Shal. Tut, Sir, I could have told you more: In these times, you stand on distance, your passes, stoccadoes, and I know not what: 'tis the heart, master Page; "tis here, 'tis here. I have seen the time, with my long sword, I would have made you four tall* fellows skip like rats.

Host. Here, boys, here, here! shall we wag ?

Page. Have with you :-I had rather hear them scold than fight.

[Exeunt Host, SHALLOW, and PAGE. Ford. Though Page be a secure fool, and stands so firmly on his wife's frailty, yet I cannot put off my opinion so easily: She was in his company at Page's house; and, what they madet there, I know not. "Well, I will look further into't: and I have a disguise to sound Falstaff: If I find her honest, I lose not my labour; if she be otherwise, 'tis labour well bestowed. ;:-* [Exit.

SCENE II.-A Room in the Garter Inn.

Fal. I will not lend thee a penny.
Pist. Why, then, the world's mine oyster,

* Stout, bold.

+ Did.

Which I with sword will open.-
I will retort the sum in equipage.*

Fal. Not a penny. I have been content, Sir, you should lay my countenance to pawn: I have grated upon my good friends for three reprieves for you and your coach-fellow,t Nym; or else you had looked through the grate like a geminy of baboons. I am damned in hell, for swearing to gentlemen my friends, you were good soldiers and tall fellows: and when mistress Bridget lost the handle of her fan, I took’t, upon mine honour, thou hadst it not.

Pist. Didst thou not share ? hadst thou not fifteen pence ?

Fal. Reason, you rogue, reason: Think'st thou I'll endanger my soul gratis ? At a word, hang no more about me; I am no gibbet for you:-00:-A short knife and a thong, 1-to your manor of Pickt-hatch, S go.—You'll not bear a letter for me, you rogue!--you stand upon your honour!-Why, thou unconfinable baseness, it is as much as I can do to keep the terms of my honour precise. I, I, I myself, sometimes, leaving the fear of heaven on the left hand, and hiding mine honour in my ne cessity, am fain to shuffle, to hedge, and to lurch; and yet you, rogue, will ensconcell your rags, your cat-a-mountain looks, your red-lattice phrases, and your bold-beating oaths, under the shelter of your honour! You will not do it, --you ? Pist. I do relent: What wouldst thou more of man?

Enter ROBIN.
Rob. Şir, here's a woman would speak with you.
Fal. Let her approach.

Quick. Give your worship

Fal. Good-morrow, good wife.
Quick. Not so, an't please your worship.
Fal. Good maid, then.

Quick. I'll be sworn; as my mother was, the first hour I was born.

Fal. I do believe the swearer: What with me?
Quick. Shall I vouchsafe your worship a word or two?

Fal. Two thousand, fair woman; and I'll vouchsafe thee the hearing:

Quick. There is one mistress Ford, Sir;-I pray, come a little nearer this ways :-I myself dwell with master doctor Caius.

Fal. Well, on: mistress Ford, you say,

Quick. Your worship says very true:- I pray your worship, come a little nearer this ways.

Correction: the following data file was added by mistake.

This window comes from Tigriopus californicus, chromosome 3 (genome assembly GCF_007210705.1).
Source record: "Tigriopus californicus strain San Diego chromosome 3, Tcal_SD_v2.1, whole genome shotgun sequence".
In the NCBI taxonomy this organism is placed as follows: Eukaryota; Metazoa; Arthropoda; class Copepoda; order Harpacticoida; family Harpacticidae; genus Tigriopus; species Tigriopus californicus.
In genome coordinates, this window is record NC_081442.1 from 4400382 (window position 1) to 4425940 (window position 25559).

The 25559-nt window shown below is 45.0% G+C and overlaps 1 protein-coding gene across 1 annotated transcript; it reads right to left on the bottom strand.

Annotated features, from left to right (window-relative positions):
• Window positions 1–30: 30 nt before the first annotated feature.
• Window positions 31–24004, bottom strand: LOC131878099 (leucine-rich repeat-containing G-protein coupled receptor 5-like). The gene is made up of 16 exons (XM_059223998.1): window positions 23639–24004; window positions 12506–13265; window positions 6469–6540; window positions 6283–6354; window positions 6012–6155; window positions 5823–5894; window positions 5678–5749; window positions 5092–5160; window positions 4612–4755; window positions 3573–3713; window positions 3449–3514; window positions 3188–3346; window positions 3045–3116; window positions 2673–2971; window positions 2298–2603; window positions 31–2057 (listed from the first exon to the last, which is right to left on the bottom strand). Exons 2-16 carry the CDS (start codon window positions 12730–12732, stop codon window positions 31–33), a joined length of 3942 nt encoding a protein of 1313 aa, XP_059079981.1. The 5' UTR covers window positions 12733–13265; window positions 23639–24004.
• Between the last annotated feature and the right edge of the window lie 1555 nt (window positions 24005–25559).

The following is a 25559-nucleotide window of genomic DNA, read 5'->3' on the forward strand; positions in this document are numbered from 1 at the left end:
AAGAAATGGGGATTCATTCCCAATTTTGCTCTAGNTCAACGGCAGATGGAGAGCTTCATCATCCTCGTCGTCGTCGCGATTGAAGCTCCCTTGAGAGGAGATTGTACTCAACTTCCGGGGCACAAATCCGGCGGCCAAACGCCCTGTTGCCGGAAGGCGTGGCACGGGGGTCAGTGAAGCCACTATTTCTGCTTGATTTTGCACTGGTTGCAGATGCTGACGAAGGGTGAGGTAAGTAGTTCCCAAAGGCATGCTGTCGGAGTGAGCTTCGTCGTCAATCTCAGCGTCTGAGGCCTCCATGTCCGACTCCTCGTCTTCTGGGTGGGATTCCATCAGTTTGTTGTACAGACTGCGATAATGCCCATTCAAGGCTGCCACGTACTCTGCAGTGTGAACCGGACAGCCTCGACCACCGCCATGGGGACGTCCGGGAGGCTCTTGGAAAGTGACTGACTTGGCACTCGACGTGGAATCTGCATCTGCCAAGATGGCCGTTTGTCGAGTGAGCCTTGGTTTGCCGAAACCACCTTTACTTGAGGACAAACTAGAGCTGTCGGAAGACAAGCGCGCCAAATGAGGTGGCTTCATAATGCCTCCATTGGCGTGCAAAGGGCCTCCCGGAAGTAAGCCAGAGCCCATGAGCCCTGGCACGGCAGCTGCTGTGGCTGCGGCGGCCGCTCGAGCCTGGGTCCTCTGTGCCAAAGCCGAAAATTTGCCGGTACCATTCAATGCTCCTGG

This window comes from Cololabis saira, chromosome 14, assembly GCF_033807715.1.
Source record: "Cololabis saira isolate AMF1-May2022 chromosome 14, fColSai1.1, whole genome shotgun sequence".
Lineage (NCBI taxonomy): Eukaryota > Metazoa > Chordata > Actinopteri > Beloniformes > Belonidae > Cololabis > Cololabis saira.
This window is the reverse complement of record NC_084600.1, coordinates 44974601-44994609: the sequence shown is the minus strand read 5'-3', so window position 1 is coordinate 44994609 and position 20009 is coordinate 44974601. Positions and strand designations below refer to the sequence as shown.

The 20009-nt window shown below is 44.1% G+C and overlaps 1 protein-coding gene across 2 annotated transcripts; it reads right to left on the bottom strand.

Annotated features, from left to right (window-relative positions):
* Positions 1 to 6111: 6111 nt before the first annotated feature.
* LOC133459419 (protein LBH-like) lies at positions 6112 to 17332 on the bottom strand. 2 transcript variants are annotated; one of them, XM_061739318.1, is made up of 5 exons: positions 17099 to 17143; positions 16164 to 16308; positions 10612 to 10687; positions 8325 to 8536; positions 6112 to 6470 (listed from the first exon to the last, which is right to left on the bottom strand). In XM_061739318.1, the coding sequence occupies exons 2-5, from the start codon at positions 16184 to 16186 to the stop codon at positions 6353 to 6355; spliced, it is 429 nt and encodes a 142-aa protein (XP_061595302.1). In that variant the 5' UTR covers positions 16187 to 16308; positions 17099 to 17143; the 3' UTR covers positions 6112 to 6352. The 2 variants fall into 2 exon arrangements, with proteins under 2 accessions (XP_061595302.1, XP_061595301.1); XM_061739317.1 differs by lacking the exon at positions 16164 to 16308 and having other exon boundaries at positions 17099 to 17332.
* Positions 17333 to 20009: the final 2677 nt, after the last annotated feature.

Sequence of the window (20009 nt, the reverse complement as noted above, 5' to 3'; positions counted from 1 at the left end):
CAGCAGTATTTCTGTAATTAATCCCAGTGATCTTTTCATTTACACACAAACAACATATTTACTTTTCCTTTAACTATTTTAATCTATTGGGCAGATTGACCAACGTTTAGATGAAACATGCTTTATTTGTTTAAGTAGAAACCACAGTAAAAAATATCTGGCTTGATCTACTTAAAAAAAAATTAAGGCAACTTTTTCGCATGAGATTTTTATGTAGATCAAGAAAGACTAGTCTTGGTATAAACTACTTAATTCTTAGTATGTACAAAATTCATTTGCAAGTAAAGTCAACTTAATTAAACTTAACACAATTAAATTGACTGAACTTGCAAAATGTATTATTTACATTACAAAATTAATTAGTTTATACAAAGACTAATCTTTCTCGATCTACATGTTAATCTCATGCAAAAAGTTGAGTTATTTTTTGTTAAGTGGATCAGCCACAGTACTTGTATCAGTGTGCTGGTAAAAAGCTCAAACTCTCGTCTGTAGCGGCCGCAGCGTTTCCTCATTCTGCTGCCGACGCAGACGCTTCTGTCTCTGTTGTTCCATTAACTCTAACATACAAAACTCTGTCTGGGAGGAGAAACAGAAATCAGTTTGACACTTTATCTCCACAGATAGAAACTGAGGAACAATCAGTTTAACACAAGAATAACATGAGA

Fal. I warrant thee nobody hears :-mine own people, mine own people.

Quick. Are they so ? Heaven bless them, and make them his servants !

Fal. Well, mistress Ford ;-what of her ?

* Pay you again in stolen goods.

To cut purses in crowd.
I Protect.

+ Draws along with you.

Pickt-hatch was in Clerkenwell. Ale-house.


Quick. Why, Sir, she is a good creature. Lord, lord! your worship's a wanton: Well

, heaven forgive you and all of us, I pray! Fal. Mistress Ford ;-come, mistress Ford,

Quick. Marry, this is the short and the long of it; you have brought her into such a canaries,* as 'tis wonderful.' The best courtier of them all, when the court lay at Windsor, could never have brought her to such a canary. Yet there has been knights, and lords, and gentlemen, with their coaches; I warrant you, coach after coach, letter after letter, gift after gift; smelling so sweetly (all musk), and so rusling, I warrant you, in silk and gold; and in such alligant terms; and in such wine and sugar of the best, and the fairest, that would have won any woman's heart; and, I warrant you, they could never get an eye-wink of her.- I had myself twenty angels given me this morning: but I defy all angels (in any such sort, as they say), but in the way of honesty :-and, I warrant you, they could never get her so much as sip on a cup with the proudest of them all: and yet there has been earls, nay, which is more, pensioners; but, I warrant you, all is one with her. Fal. But what says she to me? be brief, my good she-Mercury.

Quick. Marry, she hath received your letter; for the which she thanks you a thousand times: and she gives you to notify, that her husband will be absence from his house between ten and eleven.

Fal. Ten and eleven?

Quick. Ay, forsooth; and then you may come and see the picture, she says, that you wott of;-master Ford, her husband, will be from home. Alas! the sweet woman leads an ill life with him; he's a very jealousy man; she leads a very frampoldi life with him, good heart.

Fal. Ten and eleven: Woman, commend me to her; I will not fail her.

Quick. Why, you say well: But I have another messenger to your worship : Mistress Page hath her hearty commendations to you too;-and, let me tell you in your ear, she's as fartuous a civil modest wife, and one (I tell you) that will not miss your morning nor evening, prayer, as any is in Windsor, whoe'er be the other: and she bade me tell your worship, that her husband is seldom from home; but, she hopes, there will come a time. I never knew a woman so dote upon a man; surely, I think you have charms, la; yes, in truth.

Fal. Not I, I assure thee; setting the attraction of my good parts aside, -I have no other charms.

Quick. Blessing on your heart fort! Fal. But, I pray thee, tell me this: has Ford's wife and Page's wife acquainted each other how they love me?

Quick. That were a jest, indeed !--they have not so little grace, I hope :—that were a trick, indeed! But mistress Page would desire you to send her your little page of all loves;her husband has a marvellous infection to the little page : and, truly,

ť Know.

* A mistake of Mrs. Quickly's for quandaries. # Fretful, peevish.

By all means.